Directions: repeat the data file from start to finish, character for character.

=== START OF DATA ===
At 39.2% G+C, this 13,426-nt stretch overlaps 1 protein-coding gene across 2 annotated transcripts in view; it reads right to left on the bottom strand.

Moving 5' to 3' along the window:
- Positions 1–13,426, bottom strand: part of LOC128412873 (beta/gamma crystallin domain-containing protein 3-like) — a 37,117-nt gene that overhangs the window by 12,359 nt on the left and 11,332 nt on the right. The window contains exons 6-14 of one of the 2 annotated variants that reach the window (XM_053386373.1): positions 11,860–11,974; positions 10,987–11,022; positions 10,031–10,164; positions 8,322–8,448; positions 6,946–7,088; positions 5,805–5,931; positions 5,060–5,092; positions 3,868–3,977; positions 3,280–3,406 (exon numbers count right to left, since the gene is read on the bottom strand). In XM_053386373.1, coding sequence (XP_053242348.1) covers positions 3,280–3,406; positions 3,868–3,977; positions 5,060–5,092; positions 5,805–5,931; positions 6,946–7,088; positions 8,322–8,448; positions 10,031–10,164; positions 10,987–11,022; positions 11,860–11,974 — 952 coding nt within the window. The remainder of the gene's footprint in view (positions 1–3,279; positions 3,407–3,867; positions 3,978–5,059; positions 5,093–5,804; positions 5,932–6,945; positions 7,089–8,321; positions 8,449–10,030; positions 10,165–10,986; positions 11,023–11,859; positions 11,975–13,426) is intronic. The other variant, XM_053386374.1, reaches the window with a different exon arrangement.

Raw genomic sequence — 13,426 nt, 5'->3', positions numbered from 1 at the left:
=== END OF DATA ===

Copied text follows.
At 39.2% G+C, this 13,426-nt stretch overlaps 1 protein-coding gene across 2 annotated transcripts in view; it reads right to left on the bottom strand.

Moving 5' to 3' along the window:
- Positions 1–13,426, bottom strand: part of LOC128412873 (beta/gamma crystallin domain-containing protein 3-like) — a 37,117-nt gene that overhangs the window by 12,359 nt on the left and 11,332 nt on the right. The window contains exons 6-14 of one of the 2 annotated variants that reach the window (XM_053386373.1): positions 11,860–11,974; positions 10,987–11,022; positions 10,031–10,164; positions 8,322–8,448; positions 6,946–7,088; positions 5,805–5,931; positions 5,060–5,092; positions 3,868–3,977; positions 3,280–3,406 (exon numbers count right to left, since the gene is read on the bottom strand). In XM_053386373.1, coding sequence (XP_053242348.1) covers positions 3,280–3,406; positions 3,868–3,977; positions 5,060–5,092; positions 5,805–5,931; positions 6,946–7,088; positions 8,322–8,448; positions 10,031–10,164; positions 10,987–11,022; positions 11,860–11,974 — 952 coding nt within the window. The remainder of the gene's footprint in view (positions 1–3,279; positions 3,407–3,867; positions 3,978–5,059; positions 5,093–5,804; positions 5,932–6,945; positions 7,089–8,321; positions 8,449–10,030; positions 10,165–10,986; positions 11,023–11,859; positions 11,975–13,426) is intronic. The other variant, XM_053386374.1, reaches the window with a different exon arrangement.

Raw genomic sequence — 13,426 nt, 5'->3', positions numbered from 1 at the left: